The up-Island school committee voted Tuesday to approve a plan to bring all students at the Chilmark and West Tisbury schools back to the classroom five days a week, marking a step forward in an Islandwide effort to fully re-open schools.

The prospect of returning to a more regular school schedule was first raised by school superintendent Matthew D’Andrea at an all-Island committee meeting last week. Mr. D’Andrea announced his intention to bring all elementary and middle school students regularly back to the classroom beginning in November, but deferred to principals to formulate individual re-entry plans, based on enrollment and space constraints. The plans will be subject to approval by local school district committees, Mr. D’Andrea said.

The announcement marked a turning point in a months-long re-opening process begun early this fall. Since Sept. 17, elementary and middle school students have been slowly phasing back into in-person instruction, with kindergarten through fourth graders currently back in the classroom four times a week and students grades 5-8 set to return for some in-person learning this week.

On Tuesday, principals at the West Tisbury and Chilmark schools moved the process forward, joining Oak Bluffs as the second Island district to vote on an expanded re-entry plan.

In West Tisbury, principal Donna Lowell-Bettencourt proposed bringing students in grades K-5 back for full five-day weeks beginning Nov. 2. Students in grades 6-8 — who were previously set to return only two days per week — will also begin five-day weeks on Nov. 17, she said.

At the Chilmark School — a K-5 program — principal Susan Stevens announced that as of Tuesday, all students at the school had returned to the classroom. Under Ms. Stevens’s expanded plan, the students will begin a five-day schedule on Nov. 6.

Under both plans, younger-grade students will attend an abridged four-hour school day in the immediate future, but plans to expand the school day and institute school-wide dropoff times are in the works, depending on school transportation availability, principals said.

Both plans have been approved by the health and safety subcommittee and will feature six-foot distancing between students, principals said.

“We will not be changing any of the [safety] standards that we have in place and that we’ve presented,” said Ms. Lowell-Bettencourt. “We built our plan for the return to school so if kids are 100 per cent remote, that can happen and if kids are 100 per cent in, that can happen.”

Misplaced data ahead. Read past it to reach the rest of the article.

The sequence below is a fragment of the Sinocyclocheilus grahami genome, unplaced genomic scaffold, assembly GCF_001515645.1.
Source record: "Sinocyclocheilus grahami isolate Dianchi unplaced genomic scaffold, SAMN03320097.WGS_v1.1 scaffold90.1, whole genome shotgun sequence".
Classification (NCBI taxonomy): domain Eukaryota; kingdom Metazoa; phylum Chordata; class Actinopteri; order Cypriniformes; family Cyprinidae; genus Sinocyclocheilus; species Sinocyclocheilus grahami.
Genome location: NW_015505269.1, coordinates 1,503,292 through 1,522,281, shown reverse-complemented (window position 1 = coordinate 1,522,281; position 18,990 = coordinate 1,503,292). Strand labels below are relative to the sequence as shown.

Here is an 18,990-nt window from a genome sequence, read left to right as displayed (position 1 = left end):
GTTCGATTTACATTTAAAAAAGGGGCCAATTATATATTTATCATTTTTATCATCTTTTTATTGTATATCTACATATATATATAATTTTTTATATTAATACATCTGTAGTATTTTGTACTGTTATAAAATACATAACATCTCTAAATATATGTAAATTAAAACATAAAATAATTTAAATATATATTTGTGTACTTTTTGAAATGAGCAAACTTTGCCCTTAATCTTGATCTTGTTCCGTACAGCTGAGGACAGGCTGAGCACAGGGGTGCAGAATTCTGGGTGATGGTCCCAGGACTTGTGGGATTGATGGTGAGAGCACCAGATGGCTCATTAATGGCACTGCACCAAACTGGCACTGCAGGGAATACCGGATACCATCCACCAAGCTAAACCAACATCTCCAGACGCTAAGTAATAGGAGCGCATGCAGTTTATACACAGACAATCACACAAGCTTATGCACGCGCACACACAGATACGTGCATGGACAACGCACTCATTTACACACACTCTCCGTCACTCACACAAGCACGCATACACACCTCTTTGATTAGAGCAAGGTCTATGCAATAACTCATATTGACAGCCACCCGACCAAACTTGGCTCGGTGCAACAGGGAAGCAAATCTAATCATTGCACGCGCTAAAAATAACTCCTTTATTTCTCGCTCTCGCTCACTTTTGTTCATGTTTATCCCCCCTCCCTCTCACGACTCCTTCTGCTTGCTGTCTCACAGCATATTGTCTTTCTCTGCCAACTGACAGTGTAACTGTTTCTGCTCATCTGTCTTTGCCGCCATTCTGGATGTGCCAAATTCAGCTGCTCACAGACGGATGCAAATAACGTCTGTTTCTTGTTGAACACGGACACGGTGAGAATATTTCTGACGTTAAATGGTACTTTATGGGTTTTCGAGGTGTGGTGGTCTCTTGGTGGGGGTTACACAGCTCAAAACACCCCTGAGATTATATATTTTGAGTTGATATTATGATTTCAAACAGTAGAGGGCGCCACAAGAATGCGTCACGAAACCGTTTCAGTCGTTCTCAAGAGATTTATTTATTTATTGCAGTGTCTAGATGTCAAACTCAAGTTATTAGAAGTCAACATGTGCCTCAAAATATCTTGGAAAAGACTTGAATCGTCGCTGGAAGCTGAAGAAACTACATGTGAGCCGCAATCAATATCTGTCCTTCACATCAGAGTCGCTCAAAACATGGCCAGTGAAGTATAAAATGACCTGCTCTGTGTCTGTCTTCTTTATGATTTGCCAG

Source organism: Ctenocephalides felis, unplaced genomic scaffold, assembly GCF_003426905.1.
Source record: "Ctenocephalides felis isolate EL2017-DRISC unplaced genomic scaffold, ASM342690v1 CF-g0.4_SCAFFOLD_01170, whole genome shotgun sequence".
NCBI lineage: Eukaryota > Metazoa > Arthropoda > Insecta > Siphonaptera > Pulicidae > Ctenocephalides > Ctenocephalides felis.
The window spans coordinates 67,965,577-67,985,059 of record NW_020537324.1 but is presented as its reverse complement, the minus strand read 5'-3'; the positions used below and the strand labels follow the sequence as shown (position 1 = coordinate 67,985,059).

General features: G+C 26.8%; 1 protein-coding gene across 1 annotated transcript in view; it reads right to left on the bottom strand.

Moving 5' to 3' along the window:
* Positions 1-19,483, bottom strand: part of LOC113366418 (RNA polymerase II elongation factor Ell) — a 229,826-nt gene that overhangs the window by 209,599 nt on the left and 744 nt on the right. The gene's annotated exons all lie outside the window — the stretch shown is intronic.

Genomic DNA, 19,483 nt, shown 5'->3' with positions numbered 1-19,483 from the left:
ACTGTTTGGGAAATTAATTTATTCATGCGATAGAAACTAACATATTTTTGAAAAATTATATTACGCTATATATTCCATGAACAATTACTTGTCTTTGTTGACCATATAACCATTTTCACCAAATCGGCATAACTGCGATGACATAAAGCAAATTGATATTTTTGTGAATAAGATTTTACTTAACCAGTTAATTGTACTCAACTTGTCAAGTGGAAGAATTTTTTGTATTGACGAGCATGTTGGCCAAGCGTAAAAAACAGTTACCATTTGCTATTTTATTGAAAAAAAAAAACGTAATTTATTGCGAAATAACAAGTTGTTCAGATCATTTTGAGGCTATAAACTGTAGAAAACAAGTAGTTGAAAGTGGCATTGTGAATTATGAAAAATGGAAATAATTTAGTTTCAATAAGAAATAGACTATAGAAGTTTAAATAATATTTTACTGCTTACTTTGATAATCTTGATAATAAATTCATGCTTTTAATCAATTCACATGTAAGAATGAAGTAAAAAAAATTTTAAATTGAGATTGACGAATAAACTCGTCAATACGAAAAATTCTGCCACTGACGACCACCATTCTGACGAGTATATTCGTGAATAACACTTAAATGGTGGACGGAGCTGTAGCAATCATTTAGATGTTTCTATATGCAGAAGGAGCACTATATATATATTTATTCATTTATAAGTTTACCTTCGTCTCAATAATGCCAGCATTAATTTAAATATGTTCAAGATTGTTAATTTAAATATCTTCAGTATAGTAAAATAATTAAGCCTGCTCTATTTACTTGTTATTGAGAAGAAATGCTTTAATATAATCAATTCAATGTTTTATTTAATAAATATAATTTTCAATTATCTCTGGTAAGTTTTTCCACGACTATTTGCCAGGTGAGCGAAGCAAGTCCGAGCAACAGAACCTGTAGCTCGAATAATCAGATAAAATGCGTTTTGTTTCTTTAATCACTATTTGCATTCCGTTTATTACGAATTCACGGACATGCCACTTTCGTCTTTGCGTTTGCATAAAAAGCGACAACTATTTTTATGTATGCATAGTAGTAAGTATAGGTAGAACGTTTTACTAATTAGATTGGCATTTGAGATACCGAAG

Re-opening progress will depend on low case rates Islandwide, as determined by virus metrics released weekly by the boards of health, Mr. D’Andrea said, noting that in the event of an outbreak, the schools will follow state-issued protocol for scaling back. A version of the protocol will be sent to families for reference, he said.

During the meeting, some committee members, including Robert Lionette, raised concerns over the plan’s shortened school days. Mr. Lionette exhorted both principals to consider extending the days to a more typical five-hour length, if possible.

But others, like committee member Skipper Manter, pushed back, noting a recent letter written by Chilmark School staff requesting that school days remain short to preserve student and teacher stamina.

Responding to concerns, Mr. D’Andrea said he plans to meet with the transportation department this week to sort out timing challenges, paving the way for further discussion of school day length.

Pushing the process along, the committee voted 4-0-1 in favor of both re-opening plans, with Kate DeVane abstaining.

In other business Tuesday, the committee reviewed a preliminary draft of the budget for FY22, including contractual staff salary increases. In its current form, the budget is up $255,467, or 2.03 per cent, school business administrator Mark Friedman said.

Looking to the future, committee members requested that the next discussion of the budget include details on site-specific expenses for the Chilmark and West Tisbury schools, projected Covid expenses — as well as information on the allocation of CARES act money from the previous fiscal year — and information on the district’s capital projects’ expenses.

At the behest of Mr. Manter, the committee also agreed to include an estimation of school health insurance premiums, as well as a $50,000 increase in the Other Post Employee Benefits (OPEB) line.

The next discussion of the budget will take place at the committee’s Nov. 16 meeting.